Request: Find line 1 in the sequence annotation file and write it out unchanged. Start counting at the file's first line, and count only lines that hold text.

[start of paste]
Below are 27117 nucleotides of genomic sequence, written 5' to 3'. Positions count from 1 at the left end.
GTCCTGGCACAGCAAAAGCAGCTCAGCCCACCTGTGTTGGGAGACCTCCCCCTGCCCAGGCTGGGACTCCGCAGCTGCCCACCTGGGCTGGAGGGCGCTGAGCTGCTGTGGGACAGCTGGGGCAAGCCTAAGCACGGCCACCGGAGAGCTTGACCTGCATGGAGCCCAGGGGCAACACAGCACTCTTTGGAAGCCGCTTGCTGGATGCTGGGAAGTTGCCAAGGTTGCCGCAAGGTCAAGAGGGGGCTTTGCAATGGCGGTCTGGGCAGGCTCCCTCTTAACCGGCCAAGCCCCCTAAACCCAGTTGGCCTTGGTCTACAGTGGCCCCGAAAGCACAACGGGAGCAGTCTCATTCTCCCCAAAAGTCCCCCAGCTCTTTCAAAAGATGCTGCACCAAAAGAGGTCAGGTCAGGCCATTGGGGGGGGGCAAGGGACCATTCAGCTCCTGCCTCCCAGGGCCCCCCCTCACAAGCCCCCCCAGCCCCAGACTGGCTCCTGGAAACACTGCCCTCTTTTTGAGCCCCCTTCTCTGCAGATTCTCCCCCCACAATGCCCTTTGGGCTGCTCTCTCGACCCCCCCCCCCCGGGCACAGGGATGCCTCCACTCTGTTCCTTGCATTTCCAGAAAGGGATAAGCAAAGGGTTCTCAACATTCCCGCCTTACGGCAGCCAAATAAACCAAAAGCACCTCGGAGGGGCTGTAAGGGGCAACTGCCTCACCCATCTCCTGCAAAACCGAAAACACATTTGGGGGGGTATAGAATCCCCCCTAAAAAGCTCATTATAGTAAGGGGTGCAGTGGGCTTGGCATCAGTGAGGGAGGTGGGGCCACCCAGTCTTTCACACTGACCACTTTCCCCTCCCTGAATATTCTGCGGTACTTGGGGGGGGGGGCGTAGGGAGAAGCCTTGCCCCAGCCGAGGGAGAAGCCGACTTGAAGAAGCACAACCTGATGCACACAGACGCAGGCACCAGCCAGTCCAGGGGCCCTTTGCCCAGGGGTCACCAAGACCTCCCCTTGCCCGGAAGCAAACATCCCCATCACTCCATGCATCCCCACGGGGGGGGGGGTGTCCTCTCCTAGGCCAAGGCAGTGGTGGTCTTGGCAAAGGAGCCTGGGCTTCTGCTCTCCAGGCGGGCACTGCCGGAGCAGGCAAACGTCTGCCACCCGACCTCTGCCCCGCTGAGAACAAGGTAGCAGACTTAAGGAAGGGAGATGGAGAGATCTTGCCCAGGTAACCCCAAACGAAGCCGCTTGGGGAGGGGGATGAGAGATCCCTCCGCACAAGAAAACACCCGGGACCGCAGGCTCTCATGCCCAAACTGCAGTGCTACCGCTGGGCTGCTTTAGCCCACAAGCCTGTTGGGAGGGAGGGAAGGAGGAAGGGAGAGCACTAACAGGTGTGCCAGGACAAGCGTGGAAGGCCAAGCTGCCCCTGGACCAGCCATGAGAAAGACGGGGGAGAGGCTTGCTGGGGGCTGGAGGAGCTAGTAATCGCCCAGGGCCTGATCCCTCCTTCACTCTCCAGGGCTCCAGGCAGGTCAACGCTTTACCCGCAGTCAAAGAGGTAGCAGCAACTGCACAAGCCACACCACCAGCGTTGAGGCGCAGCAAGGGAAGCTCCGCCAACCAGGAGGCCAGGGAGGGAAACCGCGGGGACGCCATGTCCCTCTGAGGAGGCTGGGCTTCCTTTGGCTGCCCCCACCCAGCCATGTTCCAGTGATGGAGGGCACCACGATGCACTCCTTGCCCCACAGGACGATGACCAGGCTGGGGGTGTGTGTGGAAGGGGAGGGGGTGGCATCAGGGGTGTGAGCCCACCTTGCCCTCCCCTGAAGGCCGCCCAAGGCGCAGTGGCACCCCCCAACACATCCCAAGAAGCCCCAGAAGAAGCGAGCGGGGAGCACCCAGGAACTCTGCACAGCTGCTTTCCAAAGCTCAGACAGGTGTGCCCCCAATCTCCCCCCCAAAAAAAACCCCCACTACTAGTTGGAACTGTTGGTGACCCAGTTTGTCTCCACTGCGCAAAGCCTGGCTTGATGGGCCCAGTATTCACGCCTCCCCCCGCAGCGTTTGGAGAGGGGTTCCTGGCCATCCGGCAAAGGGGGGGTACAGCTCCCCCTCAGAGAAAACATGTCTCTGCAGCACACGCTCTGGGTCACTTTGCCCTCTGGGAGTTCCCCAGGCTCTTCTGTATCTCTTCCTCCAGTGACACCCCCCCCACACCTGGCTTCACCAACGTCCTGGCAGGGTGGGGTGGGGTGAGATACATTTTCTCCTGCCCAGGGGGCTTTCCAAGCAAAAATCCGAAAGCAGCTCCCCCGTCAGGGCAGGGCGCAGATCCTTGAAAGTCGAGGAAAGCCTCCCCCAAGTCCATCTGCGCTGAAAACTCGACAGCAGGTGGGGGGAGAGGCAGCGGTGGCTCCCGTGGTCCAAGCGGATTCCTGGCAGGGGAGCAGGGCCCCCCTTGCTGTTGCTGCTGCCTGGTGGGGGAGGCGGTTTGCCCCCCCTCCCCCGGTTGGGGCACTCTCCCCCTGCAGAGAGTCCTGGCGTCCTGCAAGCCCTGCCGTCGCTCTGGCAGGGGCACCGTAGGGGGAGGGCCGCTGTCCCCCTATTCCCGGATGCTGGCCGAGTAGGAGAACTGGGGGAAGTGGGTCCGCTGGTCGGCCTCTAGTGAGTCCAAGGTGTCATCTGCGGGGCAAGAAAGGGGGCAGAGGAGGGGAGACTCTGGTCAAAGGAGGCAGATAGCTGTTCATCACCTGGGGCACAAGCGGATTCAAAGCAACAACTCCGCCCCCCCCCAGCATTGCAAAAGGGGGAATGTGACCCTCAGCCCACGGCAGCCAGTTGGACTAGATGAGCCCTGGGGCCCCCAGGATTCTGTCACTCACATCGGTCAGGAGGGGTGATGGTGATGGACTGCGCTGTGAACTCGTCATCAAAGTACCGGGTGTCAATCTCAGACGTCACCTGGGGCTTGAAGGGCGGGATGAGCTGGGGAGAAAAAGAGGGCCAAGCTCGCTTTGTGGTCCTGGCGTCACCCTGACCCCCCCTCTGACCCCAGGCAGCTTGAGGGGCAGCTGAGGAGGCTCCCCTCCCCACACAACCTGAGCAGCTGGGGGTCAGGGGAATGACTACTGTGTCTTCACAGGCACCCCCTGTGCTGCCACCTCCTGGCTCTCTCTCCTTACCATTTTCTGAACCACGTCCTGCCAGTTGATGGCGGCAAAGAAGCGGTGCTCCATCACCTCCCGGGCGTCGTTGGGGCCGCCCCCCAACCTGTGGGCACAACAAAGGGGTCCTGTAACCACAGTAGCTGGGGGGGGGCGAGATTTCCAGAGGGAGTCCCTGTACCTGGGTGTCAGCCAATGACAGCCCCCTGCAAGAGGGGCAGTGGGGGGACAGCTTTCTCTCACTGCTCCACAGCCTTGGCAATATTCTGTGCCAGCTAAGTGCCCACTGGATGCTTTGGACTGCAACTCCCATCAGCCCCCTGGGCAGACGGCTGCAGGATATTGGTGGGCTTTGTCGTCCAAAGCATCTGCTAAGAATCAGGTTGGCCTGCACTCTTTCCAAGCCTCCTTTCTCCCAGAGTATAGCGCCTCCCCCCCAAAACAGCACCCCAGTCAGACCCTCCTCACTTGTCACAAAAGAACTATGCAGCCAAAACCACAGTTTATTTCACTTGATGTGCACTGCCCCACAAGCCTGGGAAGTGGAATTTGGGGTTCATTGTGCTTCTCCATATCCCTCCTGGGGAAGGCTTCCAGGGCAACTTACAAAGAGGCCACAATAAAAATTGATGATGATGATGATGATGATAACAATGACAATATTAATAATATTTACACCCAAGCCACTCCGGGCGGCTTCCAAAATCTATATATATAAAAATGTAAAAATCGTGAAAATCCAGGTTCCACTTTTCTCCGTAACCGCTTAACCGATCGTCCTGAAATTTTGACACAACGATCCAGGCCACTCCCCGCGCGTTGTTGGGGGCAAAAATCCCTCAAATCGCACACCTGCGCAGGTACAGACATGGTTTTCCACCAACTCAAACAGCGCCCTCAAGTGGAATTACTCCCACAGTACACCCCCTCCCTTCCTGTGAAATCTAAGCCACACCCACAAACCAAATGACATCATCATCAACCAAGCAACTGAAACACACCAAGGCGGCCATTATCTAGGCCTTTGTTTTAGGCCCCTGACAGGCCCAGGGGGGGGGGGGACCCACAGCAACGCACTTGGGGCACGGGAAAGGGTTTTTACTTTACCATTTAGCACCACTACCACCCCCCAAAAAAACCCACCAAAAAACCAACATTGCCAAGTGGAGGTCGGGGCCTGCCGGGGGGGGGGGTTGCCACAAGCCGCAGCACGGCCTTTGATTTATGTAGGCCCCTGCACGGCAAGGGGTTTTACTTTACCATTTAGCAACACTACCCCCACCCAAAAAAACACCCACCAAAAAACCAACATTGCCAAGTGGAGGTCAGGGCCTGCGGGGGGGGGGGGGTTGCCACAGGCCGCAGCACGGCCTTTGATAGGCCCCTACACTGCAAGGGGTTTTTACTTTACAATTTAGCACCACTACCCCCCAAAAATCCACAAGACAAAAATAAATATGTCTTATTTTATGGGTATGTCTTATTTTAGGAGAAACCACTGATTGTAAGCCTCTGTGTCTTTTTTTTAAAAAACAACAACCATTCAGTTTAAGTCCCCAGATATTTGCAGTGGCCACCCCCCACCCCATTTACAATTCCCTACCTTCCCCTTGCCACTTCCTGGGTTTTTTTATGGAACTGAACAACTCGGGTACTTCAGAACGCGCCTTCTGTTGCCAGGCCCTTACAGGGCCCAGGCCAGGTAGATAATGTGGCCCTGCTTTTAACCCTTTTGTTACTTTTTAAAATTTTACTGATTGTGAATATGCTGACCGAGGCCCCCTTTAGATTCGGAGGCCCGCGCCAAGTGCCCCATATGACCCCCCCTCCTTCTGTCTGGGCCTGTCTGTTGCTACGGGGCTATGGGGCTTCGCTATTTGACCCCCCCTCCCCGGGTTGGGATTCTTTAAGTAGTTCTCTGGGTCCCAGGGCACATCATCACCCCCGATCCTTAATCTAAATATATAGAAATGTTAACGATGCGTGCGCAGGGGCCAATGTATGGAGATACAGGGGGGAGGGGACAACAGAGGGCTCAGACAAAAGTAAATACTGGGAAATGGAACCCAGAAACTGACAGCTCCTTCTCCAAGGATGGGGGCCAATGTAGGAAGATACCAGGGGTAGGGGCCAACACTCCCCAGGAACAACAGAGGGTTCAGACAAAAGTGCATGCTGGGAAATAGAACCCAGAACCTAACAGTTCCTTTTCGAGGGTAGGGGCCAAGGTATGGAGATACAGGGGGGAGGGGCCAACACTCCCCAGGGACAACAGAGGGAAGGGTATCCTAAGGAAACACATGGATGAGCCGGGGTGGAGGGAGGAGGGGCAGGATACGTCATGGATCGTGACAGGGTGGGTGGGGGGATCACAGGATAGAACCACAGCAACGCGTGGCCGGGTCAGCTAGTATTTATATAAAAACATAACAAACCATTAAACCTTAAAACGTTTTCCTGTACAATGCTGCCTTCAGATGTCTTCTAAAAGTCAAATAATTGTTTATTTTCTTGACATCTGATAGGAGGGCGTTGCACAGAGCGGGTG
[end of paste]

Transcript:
Below are 27117 nucleotides of genomic sequence, written 5' to 3'. Positions count from 1 at the left end.